This week, the House Crawl™ heads to Manayunk, and that means we get to have the mouth-watering peanut butter bacon cheeseburger at Lucky’s Last Chance. We know what you’re thinking, but trust us, it’s awesome, and we fully intend to order one and completely ruin that cheeseburger’s day. That alone is enough reason to come crawling, but you know your bracket is a hot mess and you’re going to kill someone if you don’t get out in the sunshine soon, so you really have no excuse not to join us.
In case you missed it, we have a whole new website and a new system for signing up–check out the new House Crawl™ page for details. But first, read on for some cool history and info about Manayunk…
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- The Lenape Indians called the area around Philadelphia home long before William Penn showed up, and that’s why you see so many landmarks reflecting their language; a prime example is Manayunk, from the word “manaiung,” meaning “a place to drink” (AKA the Schuylkill River).
- William Penn sold the land around Manayunk to the Levering family in the early 1700s, and it remained a small village until the dam and canal were constructed in 1818–this brought a massive influx of Polish, Irish and Italian immigrants who would work in the mills and factories that sprung up to take advantage of the newly created power source.
- Manayunk remained a working class neighborhood until the Philly’s manufacturing died off in the 1980s. A push to revitalize the area began in the 1990s, and now many young professionals live there.
- Manayunk played a key role in the industrialization of Philadelphia and the U.S. at large, and it was 100% due to the construction of the dam and canal that created a source of hydroelectric power.
- A mix of large and small rowhomes were built to accommodate the surge of working class immigrants flooding to the neighborhood in the 1800s. However, unlike most of the rowhomes around Center City, many of these have fairly sizable backyards, too.
- Those rowhomes still make up the majority of the current housing stock, but recently there has been an uptick in large new construction homes, as well. Also, many of the old factories have been turned into condos.
When: A rich history of private survey maps, starting in 1808, gives us a picture of the land as it evolved over time.
- 1808: The entire area is considered Roxborough Township, and was farmland cut through with active streams running between the Schuylkill River and the Wissahickon River.
- 1843: Manayunk Township has been carved out along the eastern banks of the Schuylkill River and a thriving industrial economy takes shape; paper mills, cotton mills, wool mills, sawmills, and numerous churches and hotels appear. The modern street grid is beginning to be established as the workers push north for housing.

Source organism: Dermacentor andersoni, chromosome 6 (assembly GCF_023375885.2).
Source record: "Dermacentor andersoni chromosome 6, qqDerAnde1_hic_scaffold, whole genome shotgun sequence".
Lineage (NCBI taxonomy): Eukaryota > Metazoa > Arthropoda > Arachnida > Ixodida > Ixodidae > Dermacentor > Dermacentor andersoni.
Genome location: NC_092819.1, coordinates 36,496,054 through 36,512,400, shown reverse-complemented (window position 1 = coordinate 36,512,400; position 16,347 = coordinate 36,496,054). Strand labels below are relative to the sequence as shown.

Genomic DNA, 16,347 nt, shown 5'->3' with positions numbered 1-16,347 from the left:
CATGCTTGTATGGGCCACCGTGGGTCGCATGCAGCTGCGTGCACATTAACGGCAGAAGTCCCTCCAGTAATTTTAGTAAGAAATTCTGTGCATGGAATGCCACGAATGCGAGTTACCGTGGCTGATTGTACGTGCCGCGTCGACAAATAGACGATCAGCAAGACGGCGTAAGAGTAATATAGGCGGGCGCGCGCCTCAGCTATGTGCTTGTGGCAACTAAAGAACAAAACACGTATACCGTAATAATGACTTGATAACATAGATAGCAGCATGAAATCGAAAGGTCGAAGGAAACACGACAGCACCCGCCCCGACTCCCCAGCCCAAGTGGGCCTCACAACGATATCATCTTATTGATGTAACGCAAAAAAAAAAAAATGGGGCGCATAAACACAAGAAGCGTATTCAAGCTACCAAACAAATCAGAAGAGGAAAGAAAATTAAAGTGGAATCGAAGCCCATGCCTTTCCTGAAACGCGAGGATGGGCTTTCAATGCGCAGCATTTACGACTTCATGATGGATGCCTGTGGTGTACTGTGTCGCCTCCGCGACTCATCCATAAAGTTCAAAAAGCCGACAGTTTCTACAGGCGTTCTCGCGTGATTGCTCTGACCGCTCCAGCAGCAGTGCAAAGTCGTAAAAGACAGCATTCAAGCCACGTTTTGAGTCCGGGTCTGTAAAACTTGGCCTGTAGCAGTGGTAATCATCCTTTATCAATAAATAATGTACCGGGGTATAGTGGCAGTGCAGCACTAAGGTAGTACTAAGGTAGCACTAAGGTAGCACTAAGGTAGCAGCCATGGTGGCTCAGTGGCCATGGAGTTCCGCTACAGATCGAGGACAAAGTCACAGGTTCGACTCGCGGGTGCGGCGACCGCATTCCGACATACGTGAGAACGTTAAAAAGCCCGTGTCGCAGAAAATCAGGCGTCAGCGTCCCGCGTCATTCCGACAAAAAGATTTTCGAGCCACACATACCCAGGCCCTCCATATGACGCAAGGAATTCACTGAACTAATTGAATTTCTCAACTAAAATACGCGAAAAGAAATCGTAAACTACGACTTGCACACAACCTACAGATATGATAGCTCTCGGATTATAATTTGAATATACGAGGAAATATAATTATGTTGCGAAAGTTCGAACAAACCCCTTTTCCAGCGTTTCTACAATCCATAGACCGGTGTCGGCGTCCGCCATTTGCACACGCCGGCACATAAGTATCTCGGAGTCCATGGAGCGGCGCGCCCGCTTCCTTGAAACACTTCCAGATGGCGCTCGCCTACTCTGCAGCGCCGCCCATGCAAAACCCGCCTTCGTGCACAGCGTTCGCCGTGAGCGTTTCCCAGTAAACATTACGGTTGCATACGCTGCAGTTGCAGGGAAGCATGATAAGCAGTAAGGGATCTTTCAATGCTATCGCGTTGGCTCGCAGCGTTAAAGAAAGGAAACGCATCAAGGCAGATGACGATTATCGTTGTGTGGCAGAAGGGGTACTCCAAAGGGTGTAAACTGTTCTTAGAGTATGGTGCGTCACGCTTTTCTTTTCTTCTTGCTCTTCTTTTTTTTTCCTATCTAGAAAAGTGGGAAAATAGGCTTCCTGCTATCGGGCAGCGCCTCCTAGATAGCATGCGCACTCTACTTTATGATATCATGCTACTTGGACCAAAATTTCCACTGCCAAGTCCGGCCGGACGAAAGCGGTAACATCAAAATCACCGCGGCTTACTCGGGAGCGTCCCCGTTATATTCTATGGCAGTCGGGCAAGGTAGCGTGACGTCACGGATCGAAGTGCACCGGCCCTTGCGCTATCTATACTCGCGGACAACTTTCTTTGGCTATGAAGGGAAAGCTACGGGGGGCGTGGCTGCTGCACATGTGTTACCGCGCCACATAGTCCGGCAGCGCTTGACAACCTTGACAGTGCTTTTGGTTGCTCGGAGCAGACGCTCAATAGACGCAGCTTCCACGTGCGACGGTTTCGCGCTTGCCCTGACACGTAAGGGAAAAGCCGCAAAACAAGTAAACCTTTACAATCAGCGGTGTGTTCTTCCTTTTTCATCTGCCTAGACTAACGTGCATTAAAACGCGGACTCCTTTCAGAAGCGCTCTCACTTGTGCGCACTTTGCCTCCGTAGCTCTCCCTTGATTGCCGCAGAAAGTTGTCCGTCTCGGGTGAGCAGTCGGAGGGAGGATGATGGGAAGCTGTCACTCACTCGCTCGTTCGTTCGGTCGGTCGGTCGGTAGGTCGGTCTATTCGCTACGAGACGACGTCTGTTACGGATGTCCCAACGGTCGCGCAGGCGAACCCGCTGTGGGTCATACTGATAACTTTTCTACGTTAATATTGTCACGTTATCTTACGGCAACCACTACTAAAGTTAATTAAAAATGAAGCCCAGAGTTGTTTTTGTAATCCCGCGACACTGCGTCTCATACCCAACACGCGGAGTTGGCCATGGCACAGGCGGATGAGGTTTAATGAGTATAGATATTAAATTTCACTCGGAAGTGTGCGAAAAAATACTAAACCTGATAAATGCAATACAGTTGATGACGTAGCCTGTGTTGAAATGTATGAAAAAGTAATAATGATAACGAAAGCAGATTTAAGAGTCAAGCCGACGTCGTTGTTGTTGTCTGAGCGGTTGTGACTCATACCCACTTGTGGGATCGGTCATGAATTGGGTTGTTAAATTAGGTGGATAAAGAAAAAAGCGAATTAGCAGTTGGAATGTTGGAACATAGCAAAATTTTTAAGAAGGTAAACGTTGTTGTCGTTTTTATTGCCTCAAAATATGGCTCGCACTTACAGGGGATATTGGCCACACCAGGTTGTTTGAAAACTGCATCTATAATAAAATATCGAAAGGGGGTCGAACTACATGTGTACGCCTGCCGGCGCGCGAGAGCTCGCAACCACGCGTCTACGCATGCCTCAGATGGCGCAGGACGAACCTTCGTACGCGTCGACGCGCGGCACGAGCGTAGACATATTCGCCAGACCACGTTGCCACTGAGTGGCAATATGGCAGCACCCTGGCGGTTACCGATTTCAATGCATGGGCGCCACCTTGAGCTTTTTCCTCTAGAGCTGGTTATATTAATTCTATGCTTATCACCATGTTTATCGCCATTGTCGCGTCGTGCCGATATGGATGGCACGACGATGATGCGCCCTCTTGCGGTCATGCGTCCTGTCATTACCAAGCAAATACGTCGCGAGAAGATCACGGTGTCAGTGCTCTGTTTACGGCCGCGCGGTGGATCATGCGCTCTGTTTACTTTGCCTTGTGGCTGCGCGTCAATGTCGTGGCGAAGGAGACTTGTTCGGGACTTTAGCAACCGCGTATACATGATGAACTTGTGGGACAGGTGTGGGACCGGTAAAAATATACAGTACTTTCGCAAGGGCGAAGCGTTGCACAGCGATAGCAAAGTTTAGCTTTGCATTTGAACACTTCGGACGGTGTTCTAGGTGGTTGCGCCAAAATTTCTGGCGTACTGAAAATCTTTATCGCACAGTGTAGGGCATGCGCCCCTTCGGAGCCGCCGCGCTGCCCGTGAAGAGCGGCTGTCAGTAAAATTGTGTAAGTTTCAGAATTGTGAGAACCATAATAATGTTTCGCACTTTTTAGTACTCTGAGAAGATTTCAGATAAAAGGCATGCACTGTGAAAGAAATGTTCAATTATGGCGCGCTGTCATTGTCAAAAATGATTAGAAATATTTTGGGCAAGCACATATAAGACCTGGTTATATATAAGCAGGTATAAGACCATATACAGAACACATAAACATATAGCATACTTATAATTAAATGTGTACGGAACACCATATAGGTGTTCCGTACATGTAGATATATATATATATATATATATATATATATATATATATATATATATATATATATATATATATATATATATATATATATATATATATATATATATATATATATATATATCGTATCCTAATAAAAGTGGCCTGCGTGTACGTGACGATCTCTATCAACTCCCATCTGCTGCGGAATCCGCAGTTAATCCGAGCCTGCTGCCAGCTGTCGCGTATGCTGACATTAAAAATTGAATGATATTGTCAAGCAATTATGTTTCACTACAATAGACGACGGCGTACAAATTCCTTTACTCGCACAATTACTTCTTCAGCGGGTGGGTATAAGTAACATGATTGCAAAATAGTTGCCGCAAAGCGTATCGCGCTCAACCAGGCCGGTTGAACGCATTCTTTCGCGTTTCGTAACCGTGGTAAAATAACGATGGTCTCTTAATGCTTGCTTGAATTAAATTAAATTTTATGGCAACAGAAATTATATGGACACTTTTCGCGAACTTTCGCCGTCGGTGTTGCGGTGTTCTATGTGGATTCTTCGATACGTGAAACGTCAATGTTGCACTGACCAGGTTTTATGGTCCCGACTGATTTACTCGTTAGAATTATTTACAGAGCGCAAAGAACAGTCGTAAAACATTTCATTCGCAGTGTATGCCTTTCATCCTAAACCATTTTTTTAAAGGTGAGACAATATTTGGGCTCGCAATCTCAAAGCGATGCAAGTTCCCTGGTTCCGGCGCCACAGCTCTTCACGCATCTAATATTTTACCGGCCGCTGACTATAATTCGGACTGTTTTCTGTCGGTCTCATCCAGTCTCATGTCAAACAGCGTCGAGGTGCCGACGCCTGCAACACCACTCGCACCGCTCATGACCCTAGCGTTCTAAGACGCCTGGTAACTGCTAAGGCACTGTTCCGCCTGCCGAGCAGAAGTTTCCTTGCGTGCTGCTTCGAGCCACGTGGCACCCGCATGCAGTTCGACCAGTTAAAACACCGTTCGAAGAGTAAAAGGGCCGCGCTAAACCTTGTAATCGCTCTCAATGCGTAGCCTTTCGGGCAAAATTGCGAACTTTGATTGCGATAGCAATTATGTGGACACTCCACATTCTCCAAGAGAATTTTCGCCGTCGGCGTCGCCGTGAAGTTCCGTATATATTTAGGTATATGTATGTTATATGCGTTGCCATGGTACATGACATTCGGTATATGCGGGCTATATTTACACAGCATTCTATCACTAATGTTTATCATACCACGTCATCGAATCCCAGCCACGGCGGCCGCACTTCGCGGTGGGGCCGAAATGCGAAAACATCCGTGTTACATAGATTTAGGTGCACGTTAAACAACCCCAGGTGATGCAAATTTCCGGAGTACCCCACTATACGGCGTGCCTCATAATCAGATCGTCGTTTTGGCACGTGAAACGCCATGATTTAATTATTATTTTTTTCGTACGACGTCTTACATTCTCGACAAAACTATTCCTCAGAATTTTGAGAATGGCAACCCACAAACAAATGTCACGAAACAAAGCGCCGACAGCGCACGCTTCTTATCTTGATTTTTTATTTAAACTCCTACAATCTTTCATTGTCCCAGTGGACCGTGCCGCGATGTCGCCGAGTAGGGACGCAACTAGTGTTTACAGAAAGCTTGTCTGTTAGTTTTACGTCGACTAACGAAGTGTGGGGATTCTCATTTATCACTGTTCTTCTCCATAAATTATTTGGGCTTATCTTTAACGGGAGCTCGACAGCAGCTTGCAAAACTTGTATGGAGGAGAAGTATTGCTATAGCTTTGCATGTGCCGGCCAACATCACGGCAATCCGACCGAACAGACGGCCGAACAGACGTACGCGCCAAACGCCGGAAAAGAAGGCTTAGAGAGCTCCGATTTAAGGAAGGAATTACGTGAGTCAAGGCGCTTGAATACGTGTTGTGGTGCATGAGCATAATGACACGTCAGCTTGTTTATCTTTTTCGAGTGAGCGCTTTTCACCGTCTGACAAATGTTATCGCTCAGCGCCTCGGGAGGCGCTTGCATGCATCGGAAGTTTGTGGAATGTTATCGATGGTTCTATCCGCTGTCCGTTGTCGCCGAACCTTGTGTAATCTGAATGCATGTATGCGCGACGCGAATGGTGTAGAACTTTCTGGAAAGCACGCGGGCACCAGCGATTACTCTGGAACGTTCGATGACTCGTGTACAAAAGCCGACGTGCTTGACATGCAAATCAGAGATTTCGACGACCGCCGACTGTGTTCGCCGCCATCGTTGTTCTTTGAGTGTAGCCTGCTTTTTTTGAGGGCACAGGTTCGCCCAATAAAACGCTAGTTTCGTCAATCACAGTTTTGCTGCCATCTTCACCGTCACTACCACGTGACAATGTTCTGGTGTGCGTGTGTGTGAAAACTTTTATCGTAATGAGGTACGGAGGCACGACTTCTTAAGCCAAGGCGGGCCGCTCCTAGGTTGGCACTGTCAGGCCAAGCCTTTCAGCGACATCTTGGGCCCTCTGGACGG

- 1855: The street grid pushes up to Ridge Avenue. The Norristown Railroad runs along Main street connecting Manayunk to Center City.
- 1895: The street grid is completely built out with a dense mix of industry and housing. The area has become a major industrial manufacturing hub mixed in with small-scale housing.
- 1934: Appraisal map labeled the population as D (lower or working class) and E (decadent–not as in fancy, as in reflecting a state of moral or cultural decline). There were pockets of the neighborhood labeled as primarily “Italian” and “Colored.” These labels were used to institute the shameful practice of redlining.
- 1962: The decline in industry is apparent on the land use map with the presence of large vacant buildings.
- Manayunk sits right along the Schuylkill River, with Manayunk Avenue and Ridge Avenue forming its eastern and southern borders, respectively.
- The northern border is a little murky, but it’s roughly Leverington to Smick to Fountain Streets (see map).
- Manayunk had a reputation as being a bit of a college town for awhile, but just like you, it’s all grown up now. Main Street is the hub of activity, with numerous shops, restaurants, and brewpubs. Venture a little off Main Street, and you can get some kick-ass tomato pie (if it’s good enough for Sinatra, it’s good enough for you).
- Are you an exercise/nature enthusiast? Well, that’s where the Schuylkill Trailcomes in–it runs through Manayunk right along the river and you can use it for a workout or even a commute back to Center City. And speaking of commutes, if you need to use I-76, you couldn’t ask for better access.
- The housing in this area is extremely affordable relative to other neighborhoods that offer the same amenities (transit, restaurants, shopping), and there’s a good chance you can find something with off-street parking and a good-sized yard, too. You get A LOT for your money in Manayunk.